I saw Allen Collins become a world-class sexy rockstar advancing the conceits of a psychedelic band with the wisdom to masquerade as the redneck band Lynyrd Skynyrd. I watched him learn to play his guitar in the eighth grade with an amp so small he could put his foot on it to play better. When he was not suspended he was aimlessly walking the halls of junior high school. He did not want to be a rockstar, he wanted to be a good guitar player. He became that, and then he became the other.

It has taken us a long time to get here, and I confess I am as tired of this as you are. I feel like taking a pill and speeding things up. If any of you has any synthetic narcotics please see me before I enter the desert. I would now like to debunk craft books.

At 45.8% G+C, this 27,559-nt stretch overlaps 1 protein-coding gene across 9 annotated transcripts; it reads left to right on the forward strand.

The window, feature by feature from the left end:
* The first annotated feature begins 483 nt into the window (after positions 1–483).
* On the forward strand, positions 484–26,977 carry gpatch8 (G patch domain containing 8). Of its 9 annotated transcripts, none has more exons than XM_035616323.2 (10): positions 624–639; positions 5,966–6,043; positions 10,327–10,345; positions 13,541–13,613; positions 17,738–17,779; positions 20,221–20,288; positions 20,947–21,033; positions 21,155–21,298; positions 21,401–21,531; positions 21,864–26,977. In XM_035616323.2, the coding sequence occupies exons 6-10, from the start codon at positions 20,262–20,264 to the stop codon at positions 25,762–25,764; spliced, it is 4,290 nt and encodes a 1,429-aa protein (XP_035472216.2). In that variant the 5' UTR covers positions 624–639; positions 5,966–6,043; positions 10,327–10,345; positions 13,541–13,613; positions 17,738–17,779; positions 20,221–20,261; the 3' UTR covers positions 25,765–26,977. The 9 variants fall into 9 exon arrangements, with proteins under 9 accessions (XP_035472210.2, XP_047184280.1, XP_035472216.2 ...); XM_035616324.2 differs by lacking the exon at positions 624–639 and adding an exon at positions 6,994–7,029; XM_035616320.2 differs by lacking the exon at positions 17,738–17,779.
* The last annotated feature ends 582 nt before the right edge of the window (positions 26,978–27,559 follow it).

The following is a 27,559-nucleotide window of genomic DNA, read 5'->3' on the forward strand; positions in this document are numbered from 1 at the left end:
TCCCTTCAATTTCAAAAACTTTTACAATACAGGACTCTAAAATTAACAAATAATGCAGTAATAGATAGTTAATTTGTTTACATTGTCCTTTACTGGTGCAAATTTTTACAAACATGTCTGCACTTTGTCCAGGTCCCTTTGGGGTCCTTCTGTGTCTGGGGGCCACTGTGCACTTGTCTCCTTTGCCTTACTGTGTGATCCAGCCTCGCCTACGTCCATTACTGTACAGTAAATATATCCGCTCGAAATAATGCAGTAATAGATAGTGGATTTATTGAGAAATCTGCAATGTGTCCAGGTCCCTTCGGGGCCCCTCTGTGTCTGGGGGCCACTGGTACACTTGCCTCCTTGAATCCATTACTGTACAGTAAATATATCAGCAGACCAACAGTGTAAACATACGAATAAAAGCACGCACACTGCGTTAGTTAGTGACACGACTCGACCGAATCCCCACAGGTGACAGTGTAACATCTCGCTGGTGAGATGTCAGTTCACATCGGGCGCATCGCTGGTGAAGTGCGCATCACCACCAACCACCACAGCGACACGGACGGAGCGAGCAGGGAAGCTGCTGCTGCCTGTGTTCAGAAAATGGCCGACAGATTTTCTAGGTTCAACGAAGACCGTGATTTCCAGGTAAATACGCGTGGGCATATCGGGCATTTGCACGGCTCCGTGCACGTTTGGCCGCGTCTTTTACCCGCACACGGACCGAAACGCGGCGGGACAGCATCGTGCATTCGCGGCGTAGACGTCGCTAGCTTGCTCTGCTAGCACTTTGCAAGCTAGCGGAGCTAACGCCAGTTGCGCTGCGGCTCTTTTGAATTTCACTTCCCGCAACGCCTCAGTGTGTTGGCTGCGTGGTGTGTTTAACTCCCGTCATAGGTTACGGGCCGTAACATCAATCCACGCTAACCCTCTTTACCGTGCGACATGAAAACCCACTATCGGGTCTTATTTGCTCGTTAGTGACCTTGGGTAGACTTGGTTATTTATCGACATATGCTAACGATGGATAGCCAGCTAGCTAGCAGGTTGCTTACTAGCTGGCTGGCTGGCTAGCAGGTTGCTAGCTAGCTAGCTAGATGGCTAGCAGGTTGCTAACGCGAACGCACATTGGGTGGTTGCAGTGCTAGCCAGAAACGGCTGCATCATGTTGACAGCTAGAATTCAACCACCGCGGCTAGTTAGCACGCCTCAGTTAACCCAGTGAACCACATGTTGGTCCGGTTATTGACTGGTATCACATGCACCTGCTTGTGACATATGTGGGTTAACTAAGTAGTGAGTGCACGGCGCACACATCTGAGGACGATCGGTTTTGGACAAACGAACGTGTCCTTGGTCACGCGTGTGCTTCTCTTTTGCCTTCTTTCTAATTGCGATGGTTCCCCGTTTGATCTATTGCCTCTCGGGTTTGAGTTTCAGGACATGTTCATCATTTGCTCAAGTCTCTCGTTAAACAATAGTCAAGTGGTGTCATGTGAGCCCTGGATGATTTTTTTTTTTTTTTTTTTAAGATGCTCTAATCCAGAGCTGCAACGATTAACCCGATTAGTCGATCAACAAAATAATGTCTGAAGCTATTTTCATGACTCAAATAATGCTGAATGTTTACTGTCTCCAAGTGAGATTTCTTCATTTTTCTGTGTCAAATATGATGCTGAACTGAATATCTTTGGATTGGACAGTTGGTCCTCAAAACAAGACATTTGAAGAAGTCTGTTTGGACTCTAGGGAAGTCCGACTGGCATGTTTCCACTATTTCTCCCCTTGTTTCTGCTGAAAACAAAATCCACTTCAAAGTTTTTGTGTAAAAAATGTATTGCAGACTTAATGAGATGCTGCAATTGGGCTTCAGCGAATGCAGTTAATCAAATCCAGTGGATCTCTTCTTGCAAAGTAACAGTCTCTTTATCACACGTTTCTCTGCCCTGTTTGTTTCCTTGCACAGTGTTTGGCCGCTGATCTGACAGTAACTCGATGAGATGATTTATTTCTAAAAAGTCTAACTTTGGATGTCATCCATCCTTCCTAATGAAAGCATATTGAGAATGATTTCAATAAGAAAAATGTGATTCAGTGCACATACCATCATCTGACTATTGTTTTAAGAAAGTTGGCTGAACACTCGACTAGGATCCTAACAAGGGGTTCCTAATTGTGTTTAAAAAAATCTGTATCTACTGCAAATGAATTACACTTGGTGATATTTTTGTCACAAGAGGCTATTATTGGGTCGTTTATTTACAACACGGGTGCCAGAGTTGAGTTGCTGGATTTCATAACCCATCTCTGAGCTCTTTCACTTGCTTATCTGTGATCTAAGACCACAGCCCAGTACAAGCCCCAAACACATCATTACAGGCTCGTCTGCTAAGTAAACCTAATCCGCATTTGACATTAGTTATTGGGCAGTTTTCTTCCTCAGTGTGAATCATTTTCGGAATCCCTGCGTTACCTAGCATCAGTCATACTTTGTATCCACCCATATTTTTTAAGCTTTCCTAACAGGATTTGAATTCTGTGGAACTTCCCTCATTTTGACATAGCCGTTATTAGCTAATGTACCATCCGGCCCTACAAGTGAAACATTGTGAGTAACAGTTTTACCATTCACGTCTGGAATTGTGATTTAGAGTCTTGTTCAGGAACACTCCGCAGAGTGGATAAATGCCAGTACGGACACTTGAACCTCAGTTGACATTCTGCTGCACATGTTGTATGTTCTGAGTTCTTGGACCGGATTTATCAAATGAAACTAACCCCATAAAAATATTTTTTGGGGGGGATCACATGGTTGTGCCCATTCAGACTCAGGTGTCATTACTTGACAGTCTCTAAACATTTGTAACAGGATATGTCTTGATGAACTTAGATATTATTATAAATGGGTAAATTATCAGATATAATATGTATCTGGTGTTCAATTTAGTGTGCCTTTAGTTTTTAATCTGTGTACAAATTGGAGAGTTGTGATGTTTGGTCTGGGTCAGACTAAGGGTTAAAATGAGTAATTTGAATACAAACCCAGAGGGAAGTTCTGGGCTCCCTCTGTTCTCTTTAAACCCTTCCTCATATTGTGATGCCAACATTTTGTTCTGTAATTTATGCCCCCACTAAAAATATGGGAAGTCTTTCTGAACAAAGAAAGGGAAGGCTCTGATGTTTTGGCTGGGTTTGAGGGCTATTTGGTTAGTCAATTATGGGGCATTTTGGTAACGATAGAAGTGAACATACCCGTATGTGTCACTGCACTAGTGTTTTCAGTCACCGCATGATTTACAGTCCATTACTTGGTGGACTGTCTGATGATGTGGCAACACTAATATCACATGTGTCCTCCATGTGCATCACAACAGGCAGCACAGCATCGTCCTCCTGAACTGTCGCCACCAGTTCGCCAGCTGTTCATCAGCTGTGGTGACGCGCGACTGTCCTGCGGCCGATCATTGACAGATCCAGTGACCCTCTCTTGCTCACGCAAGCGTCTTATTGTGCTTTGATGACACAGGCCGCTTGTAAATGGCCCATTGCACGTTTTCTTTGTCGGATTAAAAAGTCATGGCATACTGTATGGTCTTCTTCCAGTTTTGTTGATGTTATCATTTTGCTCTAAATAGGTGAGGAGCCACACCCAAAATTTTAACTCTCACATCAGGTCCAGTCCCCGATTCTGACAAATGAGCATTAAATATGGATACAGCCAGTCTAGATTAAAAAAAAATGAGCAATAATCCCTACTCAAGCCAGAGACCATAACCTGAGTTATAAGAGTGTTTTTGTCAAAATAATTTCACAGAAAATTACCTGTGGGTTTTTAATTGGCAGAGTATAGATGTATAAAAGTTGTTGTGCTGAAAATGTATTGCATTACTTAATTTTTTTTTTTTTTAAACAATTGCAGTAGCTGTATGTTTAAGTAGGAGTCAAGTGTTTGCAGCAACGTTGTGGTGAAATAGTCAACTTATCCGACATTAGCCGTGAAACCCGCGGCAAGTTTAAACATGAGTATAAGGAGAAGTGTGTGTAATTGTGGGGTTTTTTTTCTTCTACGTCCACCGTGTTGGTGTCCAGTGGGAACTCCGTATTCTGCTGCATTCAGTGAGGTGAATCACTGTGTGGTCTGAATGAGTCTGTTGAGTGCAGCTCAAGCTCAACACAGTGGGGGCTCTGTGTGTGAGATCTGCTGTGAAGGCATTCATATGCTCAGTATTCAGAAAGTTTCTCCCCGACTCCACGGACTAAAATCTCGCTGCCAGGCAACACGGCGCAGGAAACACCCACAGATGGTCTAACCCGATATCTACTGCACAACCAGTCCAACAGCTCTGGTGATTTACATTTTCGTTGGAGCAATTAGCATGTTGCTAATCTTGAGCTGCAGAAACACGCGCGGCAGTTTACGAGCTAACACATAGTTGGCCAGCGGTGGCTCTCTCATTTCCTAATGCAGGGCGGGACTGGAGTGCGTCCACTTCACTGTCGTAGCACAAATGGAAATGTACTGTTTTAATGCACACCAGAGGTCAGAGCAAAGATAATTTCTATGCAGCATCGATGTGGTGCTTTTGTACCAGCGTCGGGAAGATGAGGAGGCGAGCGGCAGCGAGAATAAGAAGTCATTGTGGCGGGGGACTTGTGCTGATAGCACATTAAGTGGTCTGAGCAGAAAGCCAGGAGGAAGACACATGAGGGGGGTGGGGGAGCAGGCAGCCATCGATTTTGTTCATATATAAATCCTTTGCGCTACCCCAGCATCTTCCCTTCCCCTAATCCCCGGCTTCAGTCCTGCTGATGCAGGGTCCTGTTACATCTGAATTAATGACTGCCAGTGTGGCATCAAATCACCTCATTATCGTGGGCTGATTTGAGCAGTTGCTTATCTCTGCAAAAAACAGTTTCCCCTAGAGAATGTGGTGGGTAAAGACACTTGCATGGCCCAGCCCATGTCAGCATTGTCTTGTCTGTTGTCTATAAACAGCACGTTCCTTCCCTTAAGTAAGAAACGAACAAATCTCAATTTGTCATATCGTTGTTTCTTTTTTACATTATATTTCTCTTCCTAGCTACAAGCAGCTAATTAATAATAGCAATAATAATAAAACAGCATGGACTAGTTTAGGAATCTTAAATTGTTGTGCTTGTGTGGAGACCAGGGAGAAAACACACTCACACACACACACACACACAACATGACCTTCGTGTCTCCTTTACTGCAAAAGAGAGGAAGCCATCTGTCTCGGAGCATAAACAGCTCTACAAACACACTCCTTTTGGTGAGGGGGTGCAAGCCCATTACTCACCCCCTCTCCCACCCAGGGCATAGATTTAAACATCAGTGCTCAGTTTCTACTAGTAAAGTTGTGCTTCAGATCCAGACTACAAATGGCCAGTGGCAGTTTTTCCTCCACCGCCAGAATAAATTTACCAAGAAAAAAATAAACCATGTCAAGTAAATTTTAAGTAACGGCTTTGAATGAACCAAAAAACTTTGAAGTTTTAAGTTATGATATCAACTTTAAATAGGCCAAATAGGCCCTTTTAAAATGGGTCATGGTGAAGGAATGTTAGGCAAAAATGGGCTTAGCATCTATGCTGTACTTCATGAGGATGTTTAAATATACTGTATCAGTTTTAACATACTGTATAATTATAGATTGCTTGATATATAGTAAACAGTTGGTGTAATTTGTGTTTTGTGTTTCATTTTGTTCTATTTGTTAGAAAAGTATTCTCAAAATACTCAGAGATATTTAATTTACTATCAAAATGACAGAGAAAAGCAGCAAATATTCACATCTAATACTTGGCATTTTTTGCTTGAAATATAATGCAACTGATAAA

As a child even before I reached the flunking-out-of-science stage, I glanced at some craft books. I even still own some, in particular a thin volume called, pertinently, I presume, The Craft of Fiction, by Percy Lubbock, whose name I love, but whose book alas I have not opened. I do remember actually opening the House of Fiction, by Caroline Gordon, who ran with Allen Tate and Randall Jarrell and Peter Taylor and took counsel from Andrew Lytle and gave it to Flannery O’Connor. In this book were complicated diagrams having to do with point of view, I think; they featured a circle and an arrow. The arrow might come just to the circle, like common sperm, or it might penetrate the circle, like the putatively lucky one, and these relative positions of the arrow had to do with matters of omniscience, and limited omniscience, and so forth-–who could, appropriately, conceive what. A diagram of the benzene ring with its famous resonating bonds was by contrast more intelligible than these pictures, and that is one reason I pursued chemistry as opposed to English in college. Another reason is that I could not write a critical paper on, say, assonance and dissonance in the ballads of Thomas Campion without getting a D because, one professor told another, ending my English majoring the day I learned of it, I did not believe in the paper. Which was true; it was a parody of an English paper, but it was more astute than the non-parodies in the room. I could reproduce the mathematical argument that any given particle can be, at some probable moment, on the backside of the moon without getting a D.  This argument I also had trouble believing but I was not, in the chemistry department, punished for skepticism.